Questionnaires will allow you to reach out to a large number of users with a relatively low effort. It is a universal method applicable for a variety of purposes - these may range from user satisfaction surveys to the mapping of relationships in the workplace.
You will needpen, paper, online tools
People50 and more users (depending on the type of the questionnaire)
Difficulty2 – depending on the scope of the investigated field
- you need to know opinions of a large number of users
- you want to ask more questions at the same time
- you want to obtain structured data
Do not use when...
- you have one or a few rather specific questions (a Poll will be enough for the purpose)
- you need to know users’ opinion in depth (interviews or Focus Group are better suited for this purpose)
- Prepare your research questions and reformulate them into questions for the respondents. The questions must be unambiguous, avoid complex formulations and foreign words and terms.
- Think about whom you are going to ask and how many answers you need. Your sample should be representative.
- Decide on the means of collecting the answers. Online questionnaires are a good idea if you have a database of users to whom you want to send your questionnaire. With some specific groups, such as seniors, it might be preferable to conduct a face-to-face survey.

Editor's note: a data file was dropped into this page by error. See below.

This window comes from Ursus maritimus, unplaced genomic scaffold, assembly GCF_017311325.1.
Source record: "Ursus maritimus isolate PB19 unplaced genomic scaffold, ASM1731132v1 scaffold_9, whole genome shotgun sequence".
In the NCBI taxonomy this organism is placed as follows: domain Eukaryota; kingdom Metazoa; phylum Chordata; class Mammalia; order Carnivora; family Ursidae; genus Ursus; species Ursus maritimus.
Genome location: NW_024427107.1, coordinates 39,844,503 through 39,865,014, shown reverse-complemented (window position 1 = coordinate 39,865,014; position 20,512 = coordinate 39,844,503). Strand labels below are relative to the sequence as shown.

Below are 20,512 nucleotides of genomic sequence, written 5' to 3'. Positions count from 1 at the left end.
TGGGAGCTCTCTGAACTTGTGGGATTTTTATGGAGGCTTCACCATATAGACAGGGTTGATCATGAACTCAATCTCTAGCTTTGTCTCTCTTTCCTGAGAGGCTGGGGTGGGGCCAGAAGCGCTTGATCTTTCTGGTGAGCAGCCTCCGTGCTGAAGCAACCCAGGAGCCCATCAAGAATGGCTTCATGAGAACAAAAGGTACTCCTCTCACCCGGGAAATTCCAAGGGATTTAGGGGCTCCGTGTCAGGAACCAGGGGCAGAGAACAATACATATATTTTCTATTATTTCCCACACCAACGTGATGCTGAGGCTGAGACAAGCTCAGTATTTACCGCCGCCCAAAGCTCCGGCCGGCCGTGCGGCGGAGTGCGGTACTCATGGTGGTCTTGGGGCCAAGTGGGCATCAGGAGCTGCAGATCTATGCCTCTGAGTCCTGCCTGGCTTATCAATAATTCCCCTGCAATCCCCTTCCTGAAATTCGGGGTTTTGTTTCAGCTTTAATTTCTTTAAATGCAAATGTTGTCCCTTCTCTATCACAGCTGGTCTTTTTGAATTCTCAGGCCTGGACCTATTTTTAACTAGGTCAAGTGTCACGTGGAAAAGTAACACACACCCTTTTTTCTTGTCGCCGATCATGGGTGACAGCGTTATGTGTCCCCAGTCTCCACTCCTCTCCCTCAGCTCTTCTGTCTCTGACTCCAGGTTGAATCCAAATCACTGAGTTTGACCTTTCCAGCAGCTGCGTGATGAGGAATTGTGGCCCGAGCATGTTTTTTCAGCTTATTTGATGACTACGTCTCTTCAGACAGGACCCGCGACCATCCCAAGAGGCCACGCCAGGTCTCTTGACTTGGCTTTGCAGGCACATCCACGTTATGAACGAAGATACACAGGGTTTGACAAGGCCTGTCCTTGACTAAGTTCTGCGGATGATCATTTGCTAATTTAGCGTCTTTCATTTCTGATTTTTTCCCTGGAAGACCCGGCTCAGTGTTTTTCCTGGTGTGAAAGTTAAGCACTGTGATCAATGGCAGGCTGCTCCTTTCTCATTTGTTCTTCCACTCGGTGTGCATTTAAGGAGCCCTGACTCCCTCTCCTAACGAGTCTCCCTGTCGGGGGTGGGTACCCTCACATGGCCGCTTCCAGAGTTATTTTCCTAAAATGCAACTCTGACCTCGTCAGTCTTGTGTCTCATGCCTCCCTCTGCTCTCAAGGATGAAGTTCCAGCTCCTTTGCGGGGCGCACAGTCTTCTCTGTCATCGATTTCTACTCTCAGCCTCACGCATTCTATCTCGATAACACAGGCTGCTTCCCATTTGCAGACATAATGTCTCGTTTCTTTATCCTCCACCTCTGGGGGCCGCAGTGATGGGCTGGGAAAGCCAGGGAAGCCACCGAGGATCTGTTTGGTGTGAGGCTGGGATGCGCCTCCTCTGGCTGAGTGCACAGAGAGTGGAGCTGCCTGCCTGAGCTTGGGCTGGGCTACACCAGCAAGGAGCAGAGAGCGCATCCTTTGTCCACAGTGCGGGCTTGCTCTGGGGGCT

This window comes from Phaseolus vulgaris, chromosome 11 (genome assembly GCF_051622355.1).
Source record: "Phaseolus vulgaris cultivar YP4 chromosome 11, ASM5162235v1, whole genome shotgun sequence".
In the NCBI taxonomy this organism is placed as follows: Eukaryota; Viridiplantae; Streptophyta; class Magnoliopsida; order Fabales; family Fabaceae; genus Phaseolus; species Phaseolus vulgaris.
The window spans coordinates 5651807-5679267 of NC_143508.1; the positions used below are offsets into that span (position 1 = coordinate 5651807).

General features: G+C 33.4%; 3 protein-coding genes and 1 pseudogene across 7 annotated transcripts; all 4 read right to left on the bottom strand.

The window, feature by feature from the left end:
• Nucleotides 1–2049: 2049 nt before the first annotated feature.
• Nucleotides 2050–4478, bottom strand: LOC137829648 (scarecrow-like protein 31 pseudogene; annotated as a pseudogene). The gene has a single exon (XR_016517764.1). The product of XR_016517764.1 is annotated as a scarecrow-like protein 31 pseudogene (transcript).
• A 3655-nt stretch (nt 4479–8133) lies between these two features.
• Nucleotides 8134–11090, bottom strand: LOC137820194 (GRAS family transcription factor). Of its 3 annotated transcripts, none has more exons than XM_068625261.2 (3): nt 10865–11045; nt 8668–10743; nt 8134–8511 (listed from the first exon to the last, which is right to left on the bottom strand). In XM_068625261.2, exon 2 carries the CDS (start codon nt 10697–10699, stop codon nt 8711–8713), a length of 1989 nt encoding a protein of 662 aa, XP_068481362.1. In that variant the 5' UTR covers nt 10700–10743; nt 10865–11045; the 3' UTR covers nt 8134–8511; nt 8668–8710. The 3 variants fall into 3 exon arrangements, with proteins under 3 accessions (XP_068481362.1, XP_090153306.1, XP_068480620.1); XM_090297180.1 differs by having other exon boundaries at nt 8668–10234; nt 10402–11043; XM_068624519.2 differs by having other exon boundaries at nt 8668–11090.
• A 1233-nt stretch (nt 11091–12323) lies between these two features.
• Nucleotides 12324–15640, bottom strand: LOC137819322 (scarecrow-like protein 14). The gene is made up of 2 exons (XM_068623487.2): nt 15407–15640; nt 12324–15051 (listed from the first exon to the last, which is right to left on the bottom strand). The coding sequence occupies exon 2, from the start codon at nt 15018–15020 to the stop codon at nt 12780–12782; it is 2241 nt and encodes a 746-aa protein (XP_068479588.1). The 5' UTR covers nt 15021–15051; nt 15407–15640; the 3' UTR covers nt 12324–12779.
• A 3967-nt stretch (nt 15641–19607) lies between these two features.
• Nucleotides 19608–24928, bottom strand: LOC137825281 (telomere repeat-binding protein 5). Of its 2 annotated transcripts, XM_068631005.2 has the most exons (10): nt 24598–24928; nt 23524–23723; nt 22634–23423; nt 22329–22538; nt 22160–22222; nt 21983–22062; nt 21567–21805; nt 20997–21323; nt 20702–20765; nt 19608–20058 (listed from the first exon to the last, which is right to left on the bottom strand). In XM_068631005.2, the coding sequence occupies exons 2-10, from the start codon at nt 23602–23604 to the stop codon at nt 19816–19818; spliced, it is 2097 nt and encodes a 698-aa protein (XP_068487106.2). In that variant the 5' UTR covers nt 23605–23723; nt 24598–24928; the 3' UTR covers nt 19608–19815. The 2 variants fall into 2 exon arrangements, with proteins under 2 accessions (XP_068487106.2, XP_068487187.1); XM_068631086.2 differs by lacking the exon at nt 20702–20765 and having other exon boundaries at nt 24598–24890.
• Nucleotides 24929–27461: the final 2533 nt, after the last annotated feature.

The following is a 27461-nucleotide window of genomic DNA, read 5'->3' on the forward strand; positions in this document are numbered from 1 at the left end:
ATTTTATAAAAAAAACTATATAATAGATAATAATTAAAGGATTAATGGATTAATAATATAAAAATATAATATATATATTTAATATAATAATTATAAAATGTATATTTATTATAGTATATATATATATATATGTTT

- If you do not have a database and want to have a representative research, you can purchase so-called Respondent Panels.
- Test the questionnaire by having a suitable person completing it in practice. If everything works fine, start collecting your data.
- Process the results into charts, tables, or infographics.
Keep in mind that...
- you have to choose the right group of respondents to whom you will send your questionnaire
- when analyzing, it is desirable to monitor not only the factual, but also the statistical significance of the answers
- questionnaire will help you to elicit a large number of opinions on the investigated topic; deeper understanding of the problem is better obtained by qualitative methods
Find out more
- follow the work of Caroline Jarrett from UK Government Digital Service